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Exhibition Marche et démarche, a history of the shoe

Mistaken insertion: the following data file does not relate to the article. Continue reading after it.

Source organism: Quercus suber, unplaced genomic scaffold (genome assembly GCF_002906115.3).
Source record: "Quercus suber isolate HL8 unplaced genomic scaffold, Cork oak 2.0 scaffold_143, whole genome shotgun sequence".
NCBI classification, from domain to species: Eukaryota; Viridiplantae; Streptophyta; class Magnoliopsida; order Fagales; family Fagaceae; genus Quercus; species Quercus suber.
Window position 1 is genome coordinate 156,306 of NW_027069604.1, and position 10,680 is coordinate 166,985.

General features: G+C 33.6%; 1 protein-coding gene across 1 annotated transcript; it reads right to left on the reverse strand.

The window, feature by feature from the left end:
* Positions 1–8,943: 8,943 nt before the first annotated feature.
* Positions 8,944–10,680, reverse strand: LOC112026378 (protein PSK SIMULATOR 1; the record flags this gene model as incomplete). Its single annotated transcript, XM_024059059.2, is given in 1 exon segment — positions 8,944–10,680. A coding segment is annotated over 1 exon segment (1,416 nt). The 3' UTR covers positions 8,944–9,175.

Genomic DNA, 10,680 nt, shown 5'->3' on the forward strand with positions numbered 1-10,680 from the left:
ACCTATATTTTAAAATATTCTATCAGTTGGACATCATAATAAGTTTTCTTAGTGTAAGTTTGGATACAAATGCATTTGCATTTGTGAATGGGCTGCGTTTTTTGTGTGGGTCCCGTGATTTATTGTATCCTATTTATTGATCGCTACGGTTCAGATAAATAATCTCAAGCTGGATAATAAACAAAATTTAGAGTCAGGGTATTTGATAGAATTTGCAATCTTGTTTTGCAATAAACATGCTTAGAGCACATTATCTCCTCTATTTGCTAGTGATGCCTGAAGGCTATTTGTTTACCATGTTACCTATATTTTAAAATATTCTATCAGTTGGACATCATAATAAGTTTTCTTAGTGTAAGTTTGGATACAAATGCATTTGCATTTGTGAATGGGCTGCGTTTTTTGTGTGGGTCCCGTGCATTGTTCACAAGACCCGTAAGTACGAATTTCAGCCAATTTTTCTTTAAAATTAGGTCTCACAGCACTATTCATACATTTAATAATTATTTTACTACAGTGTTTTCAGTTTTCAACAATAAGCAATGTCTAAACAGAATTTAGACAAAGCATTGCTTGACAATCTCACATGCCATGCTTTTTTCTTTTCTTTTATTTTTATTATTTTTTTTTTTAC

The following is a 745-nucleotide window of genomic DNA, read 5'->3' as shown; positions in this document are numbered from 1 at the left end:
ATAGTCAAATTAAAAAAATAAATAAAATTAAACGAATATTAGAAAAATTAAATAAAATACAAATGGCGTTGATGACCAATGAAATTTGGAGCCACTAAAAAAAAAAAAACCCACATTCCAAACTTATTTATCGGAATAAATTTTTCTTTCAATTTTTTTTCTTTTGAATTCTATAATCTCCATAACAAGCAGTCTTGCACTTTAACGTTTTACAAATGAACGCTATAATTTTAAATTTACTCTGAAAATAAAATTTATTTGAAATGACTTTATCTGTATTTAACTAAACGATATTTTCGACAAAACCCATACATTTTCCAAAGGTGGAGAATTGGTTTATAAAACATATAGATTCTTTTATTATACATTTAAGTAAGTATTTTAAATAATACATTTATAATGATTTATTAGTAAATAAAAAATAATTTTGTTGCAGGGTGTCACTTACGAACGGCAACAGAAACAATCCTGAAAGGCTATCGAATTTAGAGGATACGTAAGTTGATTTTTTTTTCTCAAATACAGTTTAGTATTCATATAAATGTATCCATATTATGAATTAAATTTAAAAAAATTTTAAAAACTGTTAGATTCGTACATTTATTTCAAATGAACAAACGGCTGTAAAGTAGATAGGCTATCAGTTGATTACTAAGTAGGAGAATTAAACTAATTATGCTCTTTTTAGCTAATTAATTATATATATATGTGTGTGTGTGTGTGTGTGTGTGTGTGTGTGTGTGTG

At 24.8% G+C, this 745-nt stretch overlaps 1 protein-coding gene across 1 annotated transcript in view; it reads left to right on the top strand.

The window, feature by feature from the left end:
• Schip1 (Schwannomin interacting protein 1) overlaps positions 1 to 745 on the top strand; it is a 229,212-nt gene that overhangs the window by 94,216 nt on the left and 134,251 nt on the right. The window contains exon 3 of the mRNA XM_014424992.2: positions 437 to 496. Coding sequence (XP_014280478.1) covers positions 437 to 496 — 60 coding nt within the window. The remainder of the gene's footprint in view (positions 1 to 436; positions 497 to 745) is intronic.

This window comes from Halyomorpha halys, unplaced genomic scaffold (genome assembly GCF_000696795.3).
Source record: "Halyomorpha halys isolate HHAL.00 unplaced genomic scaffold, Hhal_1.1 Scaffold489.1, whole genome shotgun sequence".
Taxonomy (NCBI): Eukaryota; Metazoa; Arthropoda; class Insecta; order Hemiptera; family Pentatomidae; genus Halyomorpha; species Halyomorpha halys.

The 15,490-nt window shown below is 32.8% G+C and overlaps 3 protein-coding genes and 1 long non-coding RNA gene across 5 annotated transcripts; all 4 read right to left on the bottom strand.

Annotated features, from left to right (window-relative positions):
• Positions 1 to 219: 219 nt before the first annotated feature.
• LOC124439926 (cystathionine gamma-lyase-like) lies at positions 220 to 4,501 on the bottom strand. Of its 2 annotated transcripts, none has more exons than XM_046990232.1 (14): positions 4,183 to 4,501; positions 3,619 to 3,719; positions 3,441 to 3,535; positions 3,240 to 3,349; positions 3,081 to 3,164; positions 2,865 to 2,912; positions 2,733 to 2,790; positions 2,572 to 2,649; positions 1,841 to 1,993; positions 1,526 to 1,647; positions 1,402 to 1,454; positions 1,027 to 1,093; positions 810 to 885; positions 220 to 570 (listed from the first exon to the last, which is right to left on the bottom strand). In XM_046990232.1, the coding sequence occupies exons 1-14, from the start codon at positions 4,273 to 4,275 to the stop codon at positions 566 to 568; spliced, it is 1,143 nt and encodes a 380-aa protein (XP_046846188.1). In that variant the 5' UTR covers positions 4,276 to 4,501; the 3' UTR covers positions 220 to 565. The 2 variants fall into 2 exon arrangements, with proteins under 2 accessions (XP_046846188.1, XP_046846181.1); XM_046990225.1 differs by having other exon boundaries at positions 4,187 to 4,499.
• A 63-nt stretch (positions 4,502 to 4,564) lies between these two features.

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The musée des arts décoratifs in paris explores the relationship between the body and fashion around the shoe, the walk and gait, with nearly 500 pieces presented, from the middle ages to the present day. an unusual interpretation of this item of clothing, sometimes insignificant and sometimes extraordinary explained by denis bruna. musée des arts décoratifs, 107 rue de rivoli 75001 parisexhibition until 23rd february 2020interview with denis bruna:the idea for this exhibition, marche et démarche, came from a thorough examination of a shoe that belonged to marie antoinette, queen of france, in 1792. it was very small, only 21cm long and no more than 5cm wide. so, the question that i asked myself was how did adults fit into such small shoes. i first realised that the aristocracy in the 18th century, the grand bourgeois in the 19th and early 20th centuries, didn’t walk. walking was only for those who were obliged to walk, the workers, shopkeepers, merchants, and it was necessary for young girls in good education in the 18th century to stay at home. the idea was to convey the walk and gait across different cultures in the world. we look at western europe from the 14th century to the present day, but we also included china, japan, india, africa and north america to understand how we walked and what was the gait depending on each culture and social rank. we can retrace the history of the heel which came from persia. it was notably the persian house riders who had heeled shoes. for them, it was very practical because they could wedge their feet in the stirrups of the horse. the heel arrived in the west at the end of the 16th century. it was quickly adopted by the aristocracy because the heel made them taller confirming their superiority, but it also always caused an unstable walk, so only those who didn’t work could afford to have an unstable gait. we also evoke the abundance of trainers that have become city shoes. today we will choose a shoe based on comfort and elegance but we have very strong links to the past. for example, in french society, it was a good thing to have thin feet. women today certainty don’t bind their feet to make them thin but when we look at even the big distributors of women’s shoes, we notice that eight out of ten have pointed ends, which makes the feet appear slimmer.